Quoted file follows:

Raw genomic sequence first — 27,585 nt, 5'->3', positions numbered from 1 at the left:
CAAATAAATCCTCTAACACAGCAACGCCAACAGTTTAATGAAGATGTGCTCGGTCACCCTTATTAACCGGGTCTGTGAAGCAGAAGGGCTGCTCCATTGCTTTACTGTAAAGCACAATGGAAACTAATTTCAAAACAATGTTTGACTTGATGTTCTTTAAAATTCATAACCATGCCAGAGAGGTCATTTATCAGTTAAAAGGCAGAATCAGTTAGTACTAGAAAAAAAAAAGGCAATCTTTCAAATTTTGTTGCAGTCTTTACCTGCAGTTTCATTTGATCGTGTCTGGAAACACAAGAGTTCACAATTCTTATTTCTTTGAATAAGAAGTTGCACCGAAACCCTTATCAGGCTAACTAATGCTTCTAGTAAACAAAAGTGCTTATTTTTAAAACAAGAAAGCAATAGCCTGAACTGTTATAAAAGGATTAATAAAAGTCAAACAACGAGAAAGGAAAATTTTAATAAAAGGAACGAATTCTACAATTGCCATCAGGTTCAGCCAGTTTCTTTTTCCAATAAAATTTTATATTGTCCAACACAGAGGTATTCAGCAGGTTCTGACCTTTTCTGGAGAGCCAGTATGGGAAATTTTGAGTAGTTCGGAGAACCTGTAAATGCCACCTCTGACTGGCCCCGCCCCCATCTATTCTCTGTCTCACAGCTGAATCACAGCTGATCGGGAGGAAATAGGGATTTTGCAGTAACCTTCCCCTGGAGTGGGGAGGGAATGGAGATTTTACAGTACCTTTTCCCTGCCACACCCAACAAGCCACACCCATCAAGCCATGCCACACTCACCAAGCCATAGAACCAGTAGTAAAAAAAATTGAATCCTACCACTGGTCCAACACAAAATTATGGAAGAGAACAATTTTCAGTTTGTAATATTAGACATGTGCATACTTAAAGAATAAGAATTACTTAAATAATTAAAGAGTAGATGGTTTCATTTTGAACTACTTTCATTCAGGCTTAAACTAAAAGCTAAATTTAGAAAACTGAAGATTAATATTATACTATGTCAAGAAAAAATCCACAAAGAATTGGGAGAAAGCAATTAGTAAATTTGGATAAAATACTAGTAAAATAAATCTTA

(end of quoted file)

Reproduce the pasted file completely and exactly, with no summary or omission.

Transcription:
Raw genomic sequence first — 27,585 nt, 5'->3', positions numbered from 1 at the left:
CAAATAAATCCTCTAACACAGCAACGCCAACAGTTTAATGAAGATGTGCTCGGTCACCCTTATTAACCGGGTCTGTGAAGCAGAAGGGCTGCTCCATTGCTTTACTGTAAAGCACAATGGAAACTAATTTCAAAACAATGTTTGACTTGATGTTCTTTAAAATTCATAACCATGCCAGAGAGGTCATTTATCAGTTAAAAGGCAGAATCAGTTAGTACTAGAAAAAAAAAAGGCAATCTTTCAAATTTTGTTGCAGTCTTTACCTGCAGTTTCATTTGATCGTGTCTGGAAACACAAGAGTTCACAATTCTTATTTCTTTGAATAAGAAGTTGCACCGAAACCCTTATCAGGCTAACTAATGCTTCTAGTAAACAAAAGTGCTTATTTTTAAAACAAGAAAGCAATAGCCTGAACTGTTATAAAAGGATTAATAAAAGTCAAACAACGAGAAAGGAAAATTTTAATAAAAGGAACGAATTCTACAATTGCCATCAGGTTCAGCCAGTTTCTTTTTCCAATAAAATTTTATATTGTCCAACACAGAGGTATTCAGCAGGTTCTGACCTTTTCTGGAGAGCCAGTATGGGAAATTTTGAGTAGTTCGGAGAACCTGTAAATGCCACCTCTGACTGGCCCCGCCCCCATCTATTCTCTGTCTCACAGCTGAATCACAGCTGATCGGGAGGAAATAGGGATTTTGCAGTAACCTTCCCCTGGAGTGGGGAGGGAATGGAGATTTTACAGTACCTTTTCCCTGCCACACCCAACAAGCCACACCCATCAAGCCATGCCACACTCACCAAGCCATAGAACCAGTAGTAAAAAAAATTGAATCCTACCACTGGTCCAACACAAAATTATGGAAGAGAACAATTTTCAGTTTGTAATATTAGACATGTGCATACTTAAAGAATAAGAATTACTTAAATAATTAAAGAGTAGATGGTTTCATTTTGAACTACTTTCATTCAGGCTTAAACTAAAAGCTAAATTTAGAAAACTGAAGATTAATATTATACTATGTCAAGAAAAAATCCACAAAGAATTGGGAGAAAGCAATTAGTAAATTTGGATAAAATACTAGTAAAATAAATCTTA